James took an unpaid work experience placement at a museum, and joined a group for young people interested in the arts at Kettle’s Yard.

Don’t underestimate the use of collaboration and developing your skills as a collaborator. These connections and skills can help you later on in your career as an artist.

Finding out what kind of artwork you want to make can take a long time. It can take a while for an idea and the expression to come together.

If you come away from a degree with just one core idea or a key interest to explore and carry further, then that is a lot. As it can take a long time to find our voice.

Write to galleries and ask if they have any unpaid internships, you might get a job where you can gain experience on how a gallery is run. James started working an unpaid internship where she worked one day a week, this lead on to further work in London working at other galleries and museums and paying jobs.

In her final year of university James worked at Timothy Taylor Gallery one day a week as an unpaid intern and on Saturdays was a paid receptionist. After leaving the university James was offered a job at this gallery as an exhibition assistant she stayed there for six years and worked her way up to the position of artist liaison her role was to work with half the galleries represented artists and to balance the needs of the artists with the needs of the gallery. James was responsible for every aspect of the shows by those artists, and this would often include producing a book to accompany the exhibition she would also support the artists’ careers in every way. Through this she got to learn what an artist’s day to day looks like and learned the unwritten rules and conventions that underpin the gallery world and how it connected to other aspects of the art world.

Art Quest is a really useful resource for finding opportunities as well as The Artists Newsletter.

Advice for making it as an artist – keep going and keep making artwork.

Build up a CV of exhibitions.

Opportunities can be found through the connections you make. Friends made at art school can form a community that may connect you with future opportunities and you can do the same in return. It is in your best interest to be collaborative, supportive and kind towards your peers rather than seeing them as competitors.

Building relationships, connections and a community is really important as you support one another and share information and opportunities. As well as generate your own opportunities by applying to lots of open calls and competitions.

Even if you don’t get an art residency, exhibition or win a competition one year, keep applying as you might get it the next year or the year after that. Don’t give up trying and putting yourself out there.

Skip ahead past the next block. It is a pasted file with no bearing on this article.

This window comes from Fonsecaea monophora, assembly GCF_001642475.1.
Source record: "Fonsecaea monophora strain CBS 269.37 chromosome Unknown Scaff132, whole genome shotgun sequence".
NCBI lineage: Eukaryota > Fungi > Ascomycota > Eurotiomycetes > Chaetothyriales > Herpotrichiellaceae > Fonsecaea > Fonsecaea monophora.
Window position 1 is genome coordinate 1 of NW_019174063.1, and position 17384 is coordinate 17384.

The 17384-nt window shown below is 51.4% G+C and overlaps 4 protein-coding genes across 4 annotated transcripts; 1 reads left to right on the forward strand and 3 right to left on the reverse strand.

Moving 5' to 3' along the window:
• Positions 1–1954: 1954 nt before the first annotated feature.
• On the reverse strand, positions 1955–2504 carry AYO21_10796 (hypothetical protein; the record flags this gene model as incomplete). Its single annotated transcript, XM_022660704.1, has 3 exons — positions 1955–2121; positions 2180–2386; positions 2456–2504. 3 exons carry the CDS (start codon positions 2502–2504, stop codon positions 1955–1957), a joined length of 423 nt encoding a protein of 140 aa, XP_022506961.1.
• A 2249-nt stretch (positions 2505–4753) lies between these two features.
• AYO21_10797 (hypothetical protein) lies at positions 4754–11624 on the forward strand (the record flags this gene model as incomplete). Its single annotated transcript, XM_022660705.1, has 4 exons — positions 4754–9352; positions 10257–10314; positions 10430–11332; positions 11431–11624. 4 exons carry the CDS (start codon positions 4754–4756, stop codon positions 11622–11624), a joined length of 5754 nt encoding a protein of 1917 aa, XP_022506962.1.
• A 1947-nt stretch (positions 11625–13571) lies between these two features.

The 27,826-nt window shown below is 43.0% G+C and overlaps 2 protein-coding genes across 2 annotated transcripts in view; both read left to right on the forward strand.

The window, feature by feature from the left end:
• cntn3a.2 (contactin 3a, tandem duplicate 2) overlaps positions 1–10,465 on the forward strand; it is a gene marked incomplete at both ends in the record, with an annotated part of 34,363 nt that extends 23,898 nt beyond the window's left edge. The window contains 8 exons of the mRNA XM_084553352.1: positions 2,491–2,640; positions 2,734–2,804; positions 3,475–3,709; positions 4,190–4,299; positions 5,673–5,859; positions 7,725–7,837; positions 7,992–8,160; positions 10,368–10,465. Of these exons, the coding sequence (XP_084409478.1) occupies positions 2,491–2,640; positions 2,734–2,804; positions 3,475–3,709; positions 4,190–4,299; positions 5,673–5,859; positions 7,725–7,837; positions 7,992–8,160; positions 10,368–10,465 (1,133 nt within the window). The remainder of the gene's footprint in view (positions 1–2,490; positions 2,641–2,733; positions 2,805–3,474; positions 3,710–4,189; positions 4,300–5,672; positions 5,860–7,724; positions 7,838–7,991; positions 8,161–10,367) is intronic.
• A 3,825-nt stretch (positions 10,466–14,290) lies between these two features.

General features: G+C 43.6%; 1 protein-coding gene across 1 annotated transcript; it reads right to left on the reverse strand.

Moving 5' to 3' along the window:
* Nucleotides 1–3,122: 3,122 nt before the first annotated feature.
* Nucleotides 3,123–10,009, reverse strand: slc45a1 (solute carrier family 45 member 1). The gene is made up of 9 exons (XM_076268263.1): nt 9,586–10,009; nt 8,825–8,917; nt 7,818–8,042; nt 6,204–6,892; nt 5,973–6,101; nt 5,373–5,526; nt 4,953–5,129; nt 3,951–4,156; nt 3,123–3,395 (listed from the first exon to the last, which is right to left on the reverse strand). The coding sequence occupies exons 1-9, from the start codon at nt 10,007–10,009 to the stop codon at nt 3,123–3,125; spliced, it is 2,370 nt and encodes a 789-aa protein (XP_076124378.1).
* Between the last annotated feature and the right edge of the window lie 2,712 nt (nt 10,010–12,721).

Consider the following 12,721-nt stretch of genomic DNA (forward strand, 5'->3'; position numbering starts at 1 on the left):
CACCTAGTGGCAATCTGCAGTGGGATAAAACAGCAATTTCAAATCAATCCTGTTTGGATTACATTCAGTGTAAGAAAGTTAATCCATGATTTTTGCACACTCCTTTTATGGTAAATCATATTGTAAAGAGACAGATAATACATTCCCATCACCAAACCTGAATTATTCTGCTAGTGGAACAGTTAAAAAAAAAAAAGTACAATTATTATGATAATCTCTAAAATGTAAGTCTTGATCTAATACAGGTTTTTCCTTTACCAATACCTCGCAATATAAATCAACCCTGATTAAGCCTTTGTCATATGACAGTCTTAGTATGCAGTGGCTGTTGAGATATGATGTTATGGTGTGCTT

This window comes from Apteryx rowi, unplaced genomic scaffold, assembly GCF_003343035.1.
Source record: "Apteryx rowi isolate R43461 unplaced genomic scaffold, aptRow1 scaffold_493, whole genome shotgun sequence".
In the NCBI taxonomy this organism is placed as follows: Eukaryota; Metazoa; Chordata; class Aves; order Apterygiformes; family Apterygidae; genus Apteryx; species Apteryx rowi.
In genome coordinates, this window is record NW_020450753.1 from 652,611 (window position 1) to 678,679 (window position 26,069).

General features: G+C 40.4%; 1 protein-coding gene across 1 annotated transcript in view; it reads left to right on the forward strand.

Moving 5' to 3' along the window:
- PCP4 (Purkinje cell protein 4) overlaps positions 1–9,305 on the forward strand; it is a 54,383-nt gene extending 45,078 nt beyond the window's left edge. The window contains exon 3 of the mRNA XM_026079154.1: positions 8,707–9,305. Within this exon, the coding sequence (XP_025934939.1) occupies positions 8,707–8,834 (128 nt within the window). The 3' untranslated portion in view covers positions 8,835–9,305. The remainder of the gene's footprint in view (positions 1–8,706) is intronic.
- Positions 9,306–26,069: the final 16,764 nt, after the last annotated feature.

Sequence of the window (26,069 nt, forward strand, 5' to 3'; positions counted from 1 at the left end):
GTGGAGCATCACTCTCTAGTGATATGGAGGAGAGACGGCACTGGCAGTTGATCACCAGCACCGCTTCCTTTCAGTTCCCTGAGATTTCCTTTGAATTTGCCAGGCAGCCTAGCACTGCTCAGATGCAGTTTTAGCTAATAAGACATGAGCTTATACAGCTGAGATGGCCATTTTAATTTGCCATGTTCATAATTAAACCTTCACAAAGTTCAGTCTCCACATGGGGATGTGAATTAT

You don’t have to connect with a huge amount of people or generate a large amount of money for a show or project to propel you and your career forward.

Opportunities can also be found through social media such as Instagram.

Teaching is another avenue to help support you through your art career, so go for it if you are thinking about becoming a teacher or guest lecturer.

Key points

  • Establishing a community, which over time will become many intercepting communities this will help you find and generate opportunities that will build your career and meaningful relationships.
  • Hard work and perseverance – dealing with rejection and learning how to hustle
  • Don’t think of one work being more meaningful than another because it is all part of a broader picture.
  • It is a lot more fun if you don’t think about the end goal as what you might describe as “making it as an artist” instead focus on building a creative life that you enjoy and allows you to constantly evolve.

At the end she showed us this video of Susan Hiller giving advice to young artists:

Tips from Susan Hiller

  • You can be creative in any field
  • Try not to be too mislead by other people’s views of what you are doing and thinking
  • Don’t be afraid to be you
  • Don’t worry about money all the time

Question I asked – “What advice do you have for getting into teaching?”

Answer: teaching came later for Ann-Marie James when she was invited to Chelsea College of Art & Design where she did a lecture on a stage and had to be mic’d up, and the next teaching opportunity was in a more relaxed setting where she was invited to do graduate tutorials at Wimbledon. Most of the teaching opportunities came from former tutors inviting her back to speak and evolved from there.

Another question I asked was “what are some different ways of getting a residency?”

Answer: open calls, she expanded on this by giving some advice, that when you are looking at open calls look at who has done it in the past and reach out ask for advice and what are they looking for.


Tom Hunter link:

Little Brown Mushroom link:

Comparing Little Brown Mushroom Blog and the Blog section on the Tom Hunter website.